Y’all, 1 day or 1 year, deployments suck. I won’t say they don’t. I miss doing life together. I miss his smell, I miss how he makes me eggs and bacon in the morning, and Lord knows I miss keeping up on our TV shows together. But I choose to believe it’s not that bad. I choose to be positive, for myself and my little family. Whether he is home or away, I love him the same. Sometimes the Internet cuts out in the middle of our daily FaceTime. Sometimes our daughter is melting down and all I want is another pair of hands to take her for me. And sometimes I wake up from a dream and turn towards the other side of the bed to tell him about it, to find he’s not there. 

Remarkably, through it all, I make it to tomorrow … and so does he.

Christmas in Snomaha

Woke up early this morning and knew we must have had snow. There’s a different kind of light from through the shades when it snows, it’s a blueish white light, and it’s brighter than mornings usually are. It’s like nature goes “Quick! Wake up and enjoy this white blanket of beauty before it gets touched!”

I smiled, checked my phone and indeed we were having snowfall last night into this morning. I rolled over, grunting and huffing with the weight of my 39-week belly, and caressed my dear husband’s face in the pale blue light. He made a sweet sound and turned his body toward me, nuzzling his head into my arm. I kept petting his hair for a while, and the thought occurred to me that these are the last few days I’ll ever have him totally to myself, without our children demanding his or my attention. I got suddenly sweetly jealous, but the feeling was quickly overwhelmed by the warm sensation of total adoration for this man I have chosen to live my life with.

Without opening his eyes, he mumbles, “You know what’s the most reassuring thing to me?” “Hmm?” I mutter. “That you look at me the same way I look at you.”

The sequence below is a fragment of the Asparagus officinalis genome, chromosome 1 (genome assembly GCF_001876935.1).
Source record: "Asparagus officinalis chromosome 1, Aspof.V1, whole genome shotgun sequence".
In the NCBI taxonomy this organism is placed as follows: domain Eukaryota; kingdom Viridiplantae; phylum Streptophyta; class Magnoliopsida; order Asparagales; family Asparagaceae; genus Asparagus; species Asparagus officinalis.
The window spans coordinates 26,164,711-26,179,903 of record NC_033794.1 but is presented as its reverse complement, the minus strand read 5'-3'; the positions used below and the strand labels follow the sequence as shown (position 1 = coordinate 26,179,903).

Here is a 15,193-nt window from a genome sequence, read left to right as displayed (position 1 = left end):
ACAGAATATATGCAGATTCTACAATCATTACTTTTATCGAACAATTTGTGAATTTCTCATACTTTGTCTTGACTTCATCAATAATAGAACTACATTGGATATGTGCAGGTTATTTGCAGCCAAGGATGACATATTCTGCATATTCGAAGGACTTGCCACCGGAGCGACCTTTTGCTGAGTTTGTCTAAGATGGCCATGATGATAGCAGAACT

Today we’ve had a most welcome snow day. Our dogs have had the time of their lives romping around in the perfect white 6 inches outside. We took them on a long walk, which left me rather embarrassingly winded, and hubs started working on a big luge track in our backyard hill. Unfortunately due to the snow being a total surprise and the roads not being treated, we’ll have to skip the Christmas Eve service at church and our annual tradition of hibachi dinner. 

Something tells me though, that God has a very sweet, significant evening and first Christmas Day away from home & family planned for us. His plans are always better than ours anyway. While we wait not-so-patiently for the arrival of our favorite Christmas present to join us, I know He will continue to fill these moments with glorious meaning, and that this will be a time in our lives we will never forget.


My Husband Doesn’t Post About Me on Social Media (and That’s Fine With Me)

We’ve all seen the posts. The sappy, romantic, love-letter-like, nearly obsessive social media posts that significant others put out there about each other. Sometimes the “Man-crush Mondays” and “Woman-crush Wednesdays” can be almost nauseating to scroll through each week, especially if that particular person seems to want to boast about their bae what seems like every day of the week.

Annoying as these over-posters may be, I have to admit… I have caught myself feeling jealous of the women whose beaus gush and ogle over them online for everyone to see. It’s a strange female urge, I think, to feel adored, loved, even boasted about. As a gender we tend to be more openly self-conscious than men, feeling that we need the men in our lives to provide us with the self-confidence and self-worth we desire. I can’t think of any girl who wouldn’t like a boy to post a flattering selfie of her to Instagram for #wcw. It’s like an insta-ego boost.